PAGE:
The Inquirer then made a subsequent correction that made it so Reyes’ article no longer contained false information. The corrected version now concedes that public education spending has been increasing in real dollars over the past decade.
It’s not only academics and education reporters who are spreading a false narrative about education spending in the U.S. Earlier this year Ray Dalio, founder of Bridgewater Associates, one of the world’s largest hedge funds, lamented during an appearance on CNBC’s Squawk Box that there is “financial starvation” occurring in U.S. public education. As this author pointed out at the time about Dalio’s remark, U.S. public schools, in Dalio’s home state of Connecticut and elsewhere, are not remotely close to experiencing “financial starvation,” as Dalio describes it.
In fact, as DeAngelis has repeatedly pointed out with his recent fact checks, the actual numbers show the opposite, with states going on what could more accurately be referred to as a financial bender. Over the last decade state spending on K-12 education in Dalio’s home state of Connecticut, rather than being “starved,” actually increased in inflation-adjusted dollars during a period during which Connecticut’s population actually shrunk, the result of thousands of families moving to states with lower tax rates, less burdensome regulatory regimes, and more job opportunities.
False statements about government education spending are nothing new. False claims that public education funding is being “starved” have been repeated in elite circles for years. The economist Dan Mitchell called out the New York Times back in 2012 for printing the same incorrect assertion about imaginary cuts to public education funding that were recently repeated and ultimately corrected in the Washington Post and Philadelphia Inquirer. The author of that fact-challenged 2012 New York Times piece has gone on to become Canada’s deputy prime minister.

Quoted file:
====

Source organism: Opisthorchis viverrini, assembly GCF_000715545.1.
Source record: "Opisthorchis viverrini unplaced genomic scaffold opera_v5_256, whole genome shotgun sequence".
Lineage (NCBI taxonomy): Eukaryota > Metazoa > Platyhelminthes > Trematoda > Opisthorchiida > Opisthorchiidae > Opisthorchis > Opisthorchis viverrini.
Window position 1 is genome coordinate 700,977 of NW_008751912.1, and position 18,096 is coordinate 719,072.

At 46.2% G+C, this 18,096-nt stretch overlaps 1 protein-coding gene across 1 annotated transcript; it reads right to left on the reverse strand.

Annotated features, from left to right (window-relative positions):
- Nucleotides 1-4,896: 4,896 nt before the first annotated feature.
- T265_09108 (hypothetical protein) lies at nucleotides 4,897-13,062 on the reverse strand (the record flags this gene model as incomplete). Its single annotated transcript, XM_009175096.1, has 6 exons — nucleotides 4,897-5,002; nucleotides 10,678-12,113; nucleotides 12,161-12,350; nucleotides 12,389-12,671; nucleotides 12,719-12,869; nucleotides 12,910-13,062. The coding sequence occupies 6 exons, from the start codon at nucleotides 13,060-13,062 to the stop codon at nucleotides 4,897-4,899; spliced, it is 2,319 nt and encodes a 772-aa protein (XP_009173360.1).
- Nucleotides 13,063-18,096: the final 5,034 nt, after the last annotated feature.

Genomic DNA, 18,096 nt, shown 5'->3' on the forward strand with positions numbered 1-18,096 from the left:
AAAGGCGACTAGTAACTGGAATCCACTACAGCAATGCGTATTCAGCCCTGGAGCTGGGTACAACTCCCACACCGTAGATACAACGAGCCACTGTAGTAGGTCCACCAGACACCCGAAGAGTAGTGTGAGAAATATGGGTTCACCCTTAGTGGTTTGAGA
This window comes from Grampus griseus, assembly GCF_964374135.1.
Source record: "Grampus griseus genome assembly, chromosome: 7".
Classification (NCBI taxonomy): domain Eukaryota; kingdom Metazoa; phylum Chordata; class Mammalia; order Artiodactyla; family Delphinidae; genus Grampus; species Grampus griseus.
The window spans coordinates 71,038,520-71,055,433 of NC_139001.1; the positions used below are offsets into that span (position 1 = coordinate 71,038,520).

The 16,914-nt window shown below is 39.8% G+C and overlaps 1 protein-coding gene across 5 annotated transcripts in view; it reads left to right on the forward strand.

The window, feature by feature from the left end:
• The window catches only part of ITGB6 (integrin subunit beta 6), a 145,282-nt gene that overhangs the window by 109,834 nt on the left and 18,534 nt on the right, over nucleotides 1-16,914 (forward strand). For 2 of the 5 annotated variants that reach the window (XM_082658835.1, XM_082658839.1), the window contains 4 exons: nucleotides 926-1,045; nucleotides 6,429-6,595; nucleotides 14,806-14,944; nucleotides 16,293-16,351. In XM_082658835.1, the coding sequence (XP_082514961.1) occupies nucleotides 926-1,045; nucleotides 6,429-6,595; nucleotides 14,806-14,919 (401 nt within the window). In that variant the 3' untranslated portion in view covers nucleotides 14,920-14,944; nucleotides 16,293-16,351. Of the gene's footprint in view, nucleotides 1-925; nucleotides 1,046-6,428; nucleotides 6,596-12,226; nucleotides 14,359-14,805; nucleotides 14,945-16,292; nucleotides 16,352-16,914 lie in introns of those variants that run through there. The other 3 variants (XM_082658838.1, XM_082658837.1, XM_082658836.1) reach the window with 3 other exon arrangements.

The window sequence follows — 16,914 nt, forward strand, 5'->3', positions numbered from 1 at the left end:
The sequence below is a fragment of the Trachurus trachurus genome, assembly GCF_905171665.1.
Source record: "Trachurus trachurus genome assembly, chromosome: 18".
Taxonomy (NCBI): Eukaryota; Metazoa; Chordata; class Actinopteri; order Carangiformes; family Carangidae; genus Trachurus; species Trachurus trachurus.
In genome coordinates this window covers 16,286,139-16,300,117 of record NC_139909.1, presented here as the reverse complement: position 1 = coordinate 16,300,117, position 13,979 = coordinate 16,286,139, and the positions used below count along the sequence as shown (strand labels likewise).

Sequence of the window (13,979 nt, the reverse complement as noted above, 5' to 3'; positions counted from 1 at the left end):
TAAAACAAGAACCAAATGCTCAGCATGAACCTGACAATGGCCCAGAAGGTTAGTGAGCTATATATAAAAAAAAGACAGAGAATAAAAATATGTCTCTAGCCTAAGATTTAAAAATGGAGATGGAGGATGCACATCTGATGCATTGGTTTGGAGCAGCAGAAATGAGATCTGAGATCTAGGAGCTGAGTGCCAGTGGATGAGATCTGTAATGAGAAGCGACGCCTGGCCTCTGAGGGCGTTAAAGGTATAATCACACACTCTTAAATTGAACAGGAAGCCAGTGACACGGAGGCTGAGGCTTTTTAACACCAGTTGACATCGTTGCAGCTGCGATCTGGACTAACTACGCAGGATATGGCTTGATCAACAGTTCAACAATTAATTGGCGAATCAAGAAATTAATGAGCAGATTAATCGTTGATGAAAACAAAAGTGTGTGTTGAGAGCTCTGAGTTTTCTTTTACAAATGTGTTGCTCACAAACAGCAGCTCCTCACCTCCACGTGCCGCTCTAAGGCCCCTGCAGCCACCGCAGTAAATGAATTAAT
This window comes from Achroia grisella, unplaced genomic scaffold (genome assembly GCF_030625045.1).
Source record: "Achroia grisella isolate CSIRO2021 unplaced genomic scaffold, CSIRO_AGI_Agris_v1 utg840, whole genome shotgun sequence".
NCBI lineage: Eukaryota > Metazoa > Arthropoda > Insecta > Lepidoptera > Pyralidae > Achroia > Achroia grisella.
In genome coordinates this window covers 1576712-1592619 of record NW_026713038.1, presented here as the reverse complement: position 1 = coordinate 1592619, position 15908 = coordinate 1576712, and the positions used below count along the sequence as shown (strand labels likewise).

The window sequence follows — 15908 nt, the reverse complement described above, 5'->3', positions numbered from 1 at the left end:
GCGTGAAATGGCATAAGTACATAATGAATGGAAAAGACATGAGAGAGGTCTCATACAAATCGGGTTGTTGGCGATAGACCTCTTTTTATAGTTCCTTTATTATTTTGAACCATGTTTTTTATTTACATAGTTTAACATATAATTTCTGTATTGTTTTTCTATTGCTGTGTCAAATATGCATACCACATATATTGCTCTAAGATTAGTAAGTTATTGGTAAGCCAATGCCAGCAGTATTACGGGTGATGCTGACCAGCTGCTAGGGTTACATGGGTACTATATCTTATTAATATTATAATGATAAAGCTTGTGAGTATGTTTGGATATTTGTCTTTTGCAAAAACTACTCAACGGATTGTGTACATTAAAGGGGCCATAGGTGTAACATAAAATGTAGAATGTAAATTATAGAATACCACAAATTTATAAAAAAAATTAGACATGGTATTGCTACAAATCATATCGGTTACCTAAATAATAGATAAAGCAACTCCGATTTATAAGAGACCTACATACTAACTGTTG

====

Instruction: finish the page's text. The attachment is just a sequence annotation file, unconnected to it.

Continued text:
Dalio, Dean Pianta, Canada’s deputy prime minister, the Philadelphia Inquirer, and New York Times are not the only ones spreading a story about education spending in the U.S. that simply isn’t supported by the numbers. During a presidential campaign stop in South Carolina earlier this year, Senator Cory Booker (D-N.J.) claimed that “savage cuts” have been made to public education spending in South Carolina. As is the case in Connecticut, Pennsylvania, and other states, the actual spending numbers in South Carolina show the opposite to be true.
Over the last five years, state spending on public education in South Carolina has risen 38%, more than twice the growth rate of national education spending. It’s not just the nominal level of public education spending that has risen in South Carolina; education now consumes a greater share of the Palmetto State budget than it did in the past. A decade ago state spending on K-12 education in South Carolina accounted for 17% of the state budget, a figure that has risen to nearly 20% in 2019.
“There is a lot of room for debate about education spending. But there is no excuse for getting basic verifiable facts about real spending trends completely backwards,” DeAngelis said. “Journalists and editors should check these basic facts before publication. And education scholars should know better.”
Many members of the press don’t like it when the President, his supporters, or anyone else derides certain media outlets or personalities as “fake news.” If members of the media want such criticism to cease or at least wane, major outlets like the Washington Post and Philadelphia Inquirer need to better police their own practices and stop providing so much ammo for the aforementioned criticism.